Date Archives February 2016

Quiz: Just How Big is the dog Business?

These 10 questions will test your dollars-and-cents knowledge of just how much cash stands to be made when dogs are bred, rescued and sold.

Most Popular Dog in America? Not the Labrador. It’s Actually the Good Old American Mutt

labrador-yellowThe American Kennel Club released its list today of the most-registered purebred dogs in America, and predictably, the mainstream media is once again getting the story wrong. Articles have already started popping up from serious news sources like the Miami Herald, whose headline reads—inaccurately—“Labrador Retrievers Still the Most Popular Dog in the U.S.”

AKC marketers have been hoisting this fallacy onto ignorant journalists for years. The truth, if you actually look at statistics for all dogs, is that the good old American mutt is by far the most popular dog in the United States.

Let me break it down for you:

  • The AKC long ago stopped announcing the actual number of purebred dogs registered each year. Today, it simply announces “most popular” breeds, but it keeps the number of dogs a secret. Most journalists simply don’t notice the lack of actual data, and they publish the AKC’s marketing trick as a news headline.
  • Why is the headline a marketing trick? Because if you look back about a decade, when the AKC was still releasing actual registration numbers, the total number of dogs being registered for even the most popular breeds was less than 150,000. Here’s the AKC’s own press release from 2005 showing that the “most popular” Labrador Retriever breed that year had just 137,867 registrations.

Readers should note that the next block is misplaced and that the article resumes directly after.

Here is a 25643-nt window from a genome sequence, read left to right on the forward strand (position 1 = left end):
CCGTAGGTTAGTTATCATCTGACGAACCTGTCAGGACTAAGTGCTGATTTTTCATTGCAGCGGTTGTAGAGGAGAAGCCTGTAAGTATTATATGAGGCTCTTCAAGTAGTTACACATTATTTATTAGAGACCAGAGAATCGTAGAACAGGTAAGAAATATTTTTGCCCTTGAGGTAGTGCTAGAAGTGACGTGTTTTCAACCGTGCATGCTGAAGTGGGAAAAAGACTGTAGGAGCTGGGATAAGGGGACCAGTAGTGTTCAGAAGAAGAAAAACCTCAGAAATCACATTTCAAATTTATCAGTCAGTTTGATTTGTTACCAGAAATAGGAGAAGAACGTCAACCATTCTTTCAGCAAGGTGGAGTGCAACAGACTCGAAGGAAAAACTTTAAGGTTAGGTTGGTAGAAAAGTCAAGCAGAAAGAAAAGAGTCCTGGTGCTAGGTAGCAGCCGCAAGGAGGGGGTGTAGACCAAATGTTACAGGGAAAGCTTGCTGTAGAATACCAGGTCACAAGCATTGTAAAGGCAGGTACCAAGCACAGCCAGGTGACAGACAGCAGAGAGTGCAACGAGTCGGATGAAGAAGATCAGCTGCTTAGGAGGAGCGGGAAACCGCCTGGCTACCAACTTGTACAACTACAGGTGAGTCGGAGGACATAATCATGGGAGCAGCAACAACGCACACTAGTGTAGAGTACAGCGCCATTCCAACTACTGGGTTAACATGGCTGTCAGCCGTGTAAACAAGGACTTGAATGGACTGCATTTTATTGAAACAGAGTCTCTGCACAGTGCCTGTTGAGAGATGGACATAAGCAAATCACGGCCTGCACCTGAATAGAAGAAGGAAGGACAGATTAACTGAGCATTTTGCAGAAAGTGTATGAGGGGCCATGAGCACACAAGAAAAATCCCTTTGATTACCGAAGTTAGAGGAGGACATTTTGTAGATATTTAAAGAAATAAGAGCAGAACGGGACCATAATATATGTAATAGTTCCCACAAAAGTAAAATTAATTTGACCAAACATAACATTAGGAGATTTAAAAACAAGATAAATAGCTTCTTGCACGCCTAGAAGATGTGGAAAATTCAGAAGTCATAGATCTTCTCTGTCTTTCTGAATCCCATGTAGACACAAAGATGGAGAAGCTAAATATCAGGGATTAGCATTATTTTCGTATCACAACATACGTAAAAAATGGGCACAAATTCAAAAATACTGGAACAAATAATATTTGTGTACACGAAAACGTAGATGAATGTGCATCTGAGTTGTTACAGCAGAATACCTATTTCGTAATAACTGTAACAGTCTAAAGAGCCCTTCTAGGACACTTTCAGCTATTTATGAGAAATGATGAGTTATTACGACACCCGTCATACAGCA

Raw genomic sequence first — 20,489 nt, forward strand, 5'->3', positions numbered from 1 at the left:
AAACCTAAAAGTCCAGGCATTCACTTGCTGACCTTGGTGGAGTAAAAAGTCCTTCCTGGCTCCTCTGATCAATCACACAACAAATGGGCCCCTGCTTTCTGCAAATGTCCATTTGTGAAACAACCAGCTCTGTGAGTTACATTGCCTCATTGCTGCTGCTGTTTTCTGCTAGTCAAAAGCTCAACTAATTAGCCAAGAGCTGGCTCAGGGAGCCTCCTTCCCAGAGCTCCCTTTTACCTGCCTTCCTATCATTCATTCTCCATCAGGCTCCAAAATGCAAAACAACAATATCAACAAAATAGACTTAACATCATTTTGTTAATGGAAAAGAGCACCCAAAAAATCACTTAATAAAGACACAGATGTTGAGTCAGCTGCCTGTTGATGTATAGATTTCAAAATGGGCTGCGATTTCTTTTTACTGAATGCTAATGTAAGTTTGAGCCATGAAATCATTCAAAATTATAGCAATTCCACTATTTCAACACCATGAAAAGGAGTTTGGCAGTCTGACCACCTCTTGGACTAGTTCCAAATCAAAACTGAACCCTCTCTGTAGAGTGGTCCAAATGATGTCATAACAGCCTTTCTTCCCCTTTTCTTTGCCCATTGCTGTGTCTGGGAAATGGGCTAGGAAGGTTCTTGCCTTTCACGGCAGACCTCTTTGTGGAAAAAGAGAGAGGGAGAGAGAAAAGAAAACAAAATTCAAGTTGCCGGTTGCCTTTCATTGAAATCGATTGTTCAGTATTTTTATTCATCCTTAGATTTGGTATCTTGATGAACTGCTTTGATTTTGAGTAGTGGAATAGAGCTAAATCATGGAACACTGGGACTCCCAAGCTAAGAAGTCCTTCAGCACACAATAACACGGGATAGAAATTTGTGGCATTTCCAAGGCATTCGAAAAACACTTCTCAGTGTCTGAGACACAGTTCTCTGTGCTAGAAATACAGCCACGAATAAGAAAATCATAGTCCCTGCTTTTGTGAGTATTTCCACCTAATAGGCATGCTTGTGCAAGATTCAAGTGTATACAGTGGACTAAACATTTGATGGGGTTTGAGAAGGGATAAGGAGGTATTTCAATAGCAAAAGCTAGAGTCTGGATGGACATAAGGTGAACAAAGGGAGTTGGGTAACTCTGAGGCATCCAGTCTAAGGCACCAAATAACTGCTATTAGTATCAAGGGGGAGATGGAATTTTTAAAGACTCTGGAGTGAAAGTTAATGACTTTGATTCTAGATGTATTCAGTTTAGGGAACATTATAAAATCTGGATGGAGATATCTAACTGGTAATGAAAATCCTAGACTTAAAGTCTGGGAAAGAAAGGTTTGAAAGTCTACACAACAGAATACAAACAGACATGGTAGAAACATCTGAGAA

• Compare that to the number of dogs adopted each year from American shelters, where about 90 percent of the dogs are believed to be mutts. Total number of mutts that Americans bring home as pets, in the same timespan that the AKC registers fewer than 150,000 Labradors? About 1.8 million.

Suffice it to say that the most popular dog in America remains, by far, the good old mutt.

Don’t fall for this annual marketing trick that the AKC pulls on the mass media, and on dog lovers everywhere. Learn about the big business that we all buy into with every dog we bring home. Order your copy of The Dog Merchants book today.